Children's Literature
An advertisement is in the Sydney Tribune, March 5, 1894: "WANTED: Caring mother to adopt infant aged 15 months. Premium of ten pounds will be paid to suitable applicant. Contact "Mother," Post Office, Hurstville (Crew 8)." Mama Pratchett jumps at the offer of an adoption advertised in the newspapers. She loves to take care of small children, or at least that's what Gary Crew leads the reader to believe at the beginning of his book, Mama's Babies. Mama adopts kids as she finds them, and when they become too expensive to feed and take care of, they mysteriously begin to disappear. In this novel about child labor and abuse, Sarah, Mama Pratchett's oldest child, learns the truth about her so-called mother, and she faces the choice of dealing with this truth, or turning in to the authorities the only mother she has ever known. The story is suspenseful and leads the reader to wonder what twisted event will happen next. The abnormal happenings that go on will leave you thinking about this book long after you have put it down. 2002, Annick Press,
— Lyndsey Shelley <%ISBN%>1550377256
School Library Journal
Gr 6-9-Sarah, the oldest of mysterious Mama's "adopted" children, who must thus care for the younger ones, lives in fear and squalor. Through Will Quaver, nephew of the stationmaster who mans the railway station from whence Mama picks up her occasional new baby, the 12-year-old begins to envision new possibilities of freedom and a glimmer of insight into the machinations of the woman who holds her hostage. When a new baby's arrival is followed by little "brother" Robbie's mysterious and terminal illness, Sarah begins to wonder. When Mama makes Sarah dose healthy little Horace with "special" medicine, Sarah worries about his alarming decline. All comes clear, of course, with Horrie's death, when Mama enlists Sarah in the garden burial and proceeds to lie to all regarding his whereabouts. Ever-observant Will arrives with the police, and Sarah gathers her courage and stands up to the evil woman, who is tried, convicted, and executed for murder. Based on true stories from the 1890s of several murdering "Mamas" who convinced hysterical, unwed, or otherwise needy women to pay them to "care" for their infants, this potentially powerful plot is marred by several weaknesses. Sarah tells the story in a dispassionate voice. The setting (Australia, 1894) is described only in the prologue, which many readers skip over, and the miraculous appearance of Sarah's birth mother in the last chapter (hinted at awkwardly in an earlier sequence) is unbelievably contrived. Given the violence and horror within, this book is surprisingly devoid of emotion.- Mary R. Hofmann, Rivera Middle School, Merced, CA Copyright 2002 Cahners Business Information.
Kirkus Reviews
Crew draws from actual 19th-century cases for this chilling but clumsily told tale of a murderous foster mother. Forced for as long as she can remember to care for a changing cast of small children while vile-tempered, secretive Mama Pratchett idles about or goes off on mysterious errands, only gradually does young Sarah come to realize that something is amiss. Not only do they abruptly pick up and move every few months, but time and again a new baby arrives just after another has suddenly disappeared (hospitalized, Mama Pratchett claims) or died. Until a final revelation clears things up, readers will wonder how Sarah could be telling her tale in such a formal, cultured voice, as she has never attended school; even then, how she can read, or know what she does know of the outside world, is never explained. Considering her cloistered circumstances, Sarah's reluctance to blow the whistle on Mama Pratchett, even after helping her bury a tiny corpse in the back garden, is more believable. But Crew further damages the tale's credibility by giving Sarah a ghostly vision of her real mother, an aristocrat who ultimately steps up in the flesh to reclaim her after Mama Pratchett is sent off to be hanged. The story may be every bit as grim as the cover illustration promises, but loose ends and a fairy-tale conclusion spoil its effectiveness. (Fiction. 11-13)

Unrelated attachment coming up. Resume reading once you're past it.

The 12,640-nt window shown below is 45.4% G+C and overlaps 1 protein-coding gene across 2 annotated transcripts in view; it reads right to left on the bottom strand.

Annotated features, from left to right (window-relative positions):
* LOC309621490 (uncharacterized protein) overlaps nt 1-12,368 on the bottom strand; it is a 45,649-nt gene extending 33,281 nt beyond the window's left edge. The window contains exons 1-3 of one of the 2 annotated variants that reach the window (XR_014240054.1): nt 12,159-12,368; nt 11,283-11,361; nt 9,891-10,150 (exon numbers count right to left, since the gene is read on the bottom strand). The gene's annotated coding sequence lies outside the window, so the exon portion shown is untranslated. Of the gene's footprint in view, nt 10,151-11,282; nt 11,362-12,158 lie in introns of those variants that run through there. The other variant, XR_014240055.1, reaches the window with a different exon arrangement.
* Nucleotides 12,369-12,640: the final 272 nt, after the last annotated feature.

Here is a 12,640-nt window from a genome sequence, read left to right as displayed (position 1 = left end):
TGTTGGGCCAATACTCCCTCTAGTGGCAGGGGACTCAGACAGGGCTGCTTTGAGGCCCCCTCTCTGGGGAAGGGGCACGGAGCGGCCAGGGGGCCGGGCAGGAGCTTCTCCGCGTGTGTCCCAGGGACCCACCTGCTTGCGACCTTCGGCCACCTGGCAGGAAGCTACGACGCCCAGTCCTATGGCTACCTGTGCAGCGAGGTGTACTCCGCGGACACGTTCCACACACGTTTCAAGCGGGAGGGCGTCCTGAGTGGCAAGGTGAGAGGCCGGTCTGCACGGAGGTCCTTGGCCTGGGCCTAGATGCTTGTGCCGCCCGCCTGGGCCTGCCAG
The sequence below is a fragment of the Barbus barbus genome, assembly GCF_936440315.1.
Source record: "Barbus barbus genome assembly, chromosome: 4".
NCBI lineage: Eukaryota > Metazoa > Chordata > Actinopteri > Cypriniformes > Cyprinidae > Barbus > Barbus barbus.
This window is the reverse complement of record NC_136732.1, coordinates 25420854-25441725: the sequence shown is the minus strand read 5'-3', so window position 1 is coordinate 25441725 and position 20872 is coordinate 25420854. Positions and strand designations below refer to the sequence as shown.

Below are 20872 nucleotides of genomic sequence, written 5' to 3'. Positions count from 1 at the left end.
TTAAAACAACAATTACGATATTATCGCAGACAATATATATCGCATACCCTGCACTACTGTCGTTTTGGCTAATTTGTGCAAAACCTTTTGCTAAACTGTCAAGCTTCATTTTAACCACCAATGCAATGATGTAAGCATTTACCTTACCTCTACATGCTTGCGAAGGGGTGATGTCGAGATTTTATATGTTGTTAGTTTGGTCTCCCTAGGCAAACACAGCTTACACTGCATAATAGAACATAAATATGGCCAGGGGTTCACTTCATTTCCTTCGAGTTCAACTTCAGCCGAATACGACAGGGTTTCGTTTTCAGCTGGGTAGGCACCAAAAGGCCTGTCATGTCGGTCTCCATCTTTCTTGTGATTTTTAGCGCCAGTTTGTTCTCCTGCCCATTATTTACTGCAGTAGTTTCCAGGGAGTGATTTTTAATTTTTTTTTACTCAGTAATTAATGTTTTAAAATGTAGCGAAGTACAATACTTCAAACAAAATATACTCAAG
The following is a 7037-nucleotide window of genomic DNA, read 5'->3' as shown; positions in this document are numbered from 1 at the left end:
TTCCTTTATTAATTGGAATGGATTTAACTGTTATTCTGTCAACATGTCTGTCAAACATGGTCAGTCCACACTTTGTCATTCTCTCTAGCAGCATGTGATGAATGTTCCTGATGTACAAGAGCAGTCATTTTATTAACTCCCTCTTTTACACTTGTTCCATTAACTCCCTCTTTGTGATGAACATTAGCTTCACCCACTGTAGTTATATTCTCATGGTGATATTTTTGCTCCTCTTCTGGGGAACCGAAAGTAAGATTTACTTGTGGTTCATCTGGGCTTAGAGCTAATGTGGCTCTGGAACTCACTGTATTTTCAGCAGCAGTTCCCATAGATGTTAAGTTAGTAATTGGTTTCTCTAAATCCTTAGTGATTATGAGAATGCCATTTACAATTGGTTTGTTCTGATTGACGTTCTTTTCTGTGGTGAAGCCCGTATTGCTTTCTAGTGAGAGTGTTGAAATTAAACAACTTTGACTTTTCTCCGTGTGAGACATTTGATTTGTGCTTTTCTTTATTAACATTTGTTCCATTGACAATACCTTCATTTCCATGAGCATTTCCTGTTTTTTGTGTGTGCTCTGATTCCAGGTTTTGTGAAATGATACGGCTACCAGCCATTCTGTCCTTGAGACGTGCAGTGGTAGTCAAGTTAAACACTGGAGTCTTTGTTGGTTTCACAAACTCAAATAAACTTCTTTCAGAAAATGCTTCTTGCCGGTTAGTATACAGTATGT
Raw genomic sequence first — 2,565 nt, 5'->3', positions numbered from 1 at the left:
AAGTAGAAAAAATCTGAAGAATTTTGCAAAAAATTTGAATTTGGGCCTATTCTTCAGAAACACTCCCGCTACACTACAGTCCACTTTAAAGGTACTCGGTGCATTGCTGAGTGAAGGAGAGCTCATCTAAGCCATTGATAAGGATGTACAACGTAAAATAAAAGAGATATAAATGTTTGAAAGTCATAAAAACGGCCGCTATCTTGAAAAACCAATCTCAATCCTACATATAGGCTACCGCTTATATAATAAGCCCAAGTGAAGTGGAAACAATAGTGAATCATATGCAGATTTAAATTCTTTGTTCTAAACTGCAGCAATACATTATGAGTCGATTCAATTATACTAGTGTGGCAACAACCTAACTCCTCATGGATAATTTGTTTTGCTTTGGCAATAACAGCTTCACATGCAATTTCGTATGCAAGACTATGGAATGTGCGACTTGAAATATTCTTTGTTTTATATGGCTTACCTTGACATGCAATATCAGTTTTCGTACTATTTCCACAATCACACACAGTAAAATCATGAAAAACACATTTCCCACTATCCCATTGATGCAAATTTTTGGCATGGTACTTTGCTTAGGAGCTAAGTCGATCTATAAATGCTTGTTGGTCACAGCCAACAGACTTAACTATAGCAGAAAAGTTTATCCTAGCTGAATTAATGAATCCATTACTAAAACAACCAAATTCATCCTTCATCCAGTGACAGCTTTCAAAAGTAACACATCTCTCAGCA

Product Details

Annick Press, Limited
Publication date:
Product dimensions:
5.00(w) x 7.50(h) x 0.50(d)
Age Range:
10 - 14 Years

Read an Excerpt

Chapter 1: A Parcel Changes Hands

By the time I was nine years old I had begun to doubt that Mama Pratchett, the woman with whom I had lived for as long as I could remember, was in fact my mother. My doubts were based upon a growing understanding that no woman, not even Mama Pratchett, could possibly have given birth to five further children aged at that time between one year and five, especially since none were twins. Yet there we were, living under one roof, all six of us calling her "Mama."

With so many little ones about, it also seemed strange that there was no "Papa Pratchett," and question Mama as I might, I was unable to establish that there ever had been.

There were more sinister reasons for my doubts. While all of Mama's children, from babes in arms to toddlers, seemed simply to appear, there were others who disappeared just as suddenly, often before I had even learned their names.

It was sudden appearances and disappearances, more than any other circumstance, that led me, at last, to suspect Mama Pratchett. And to observe her ways.

"Sarah," Mama said to me one morning, "I want you to come down to the station with me. Leave the children. We won't be long."

That Mama was going "down to the station" was not at all unusual. In fact, railways in general seemed to be a part of her reason for being. No matter how often we shifted house (which was very often, and for no good reason that I could detect), our new abode was always beside the line, often a former railway worker's shack, now cheaply rented, or once, when we were very lucky, a little stone cottage that had been the station master's. But the strange thing about Mama's going this morning was that I had been invited, a circumstance which had never occurred before. For this reason alone I was eager to oblige.

"When?" I asked, giving a firm wring to the diapers I was washing.

"I'm due to meet the ten-fifteen from Peachester," she said. "I have a parcel to collect. I mustn't be late."

"A parcel?" I queried. "If it's only a bundle of sewing, couldn't it be left with the station master? I could collect it when I have finished here."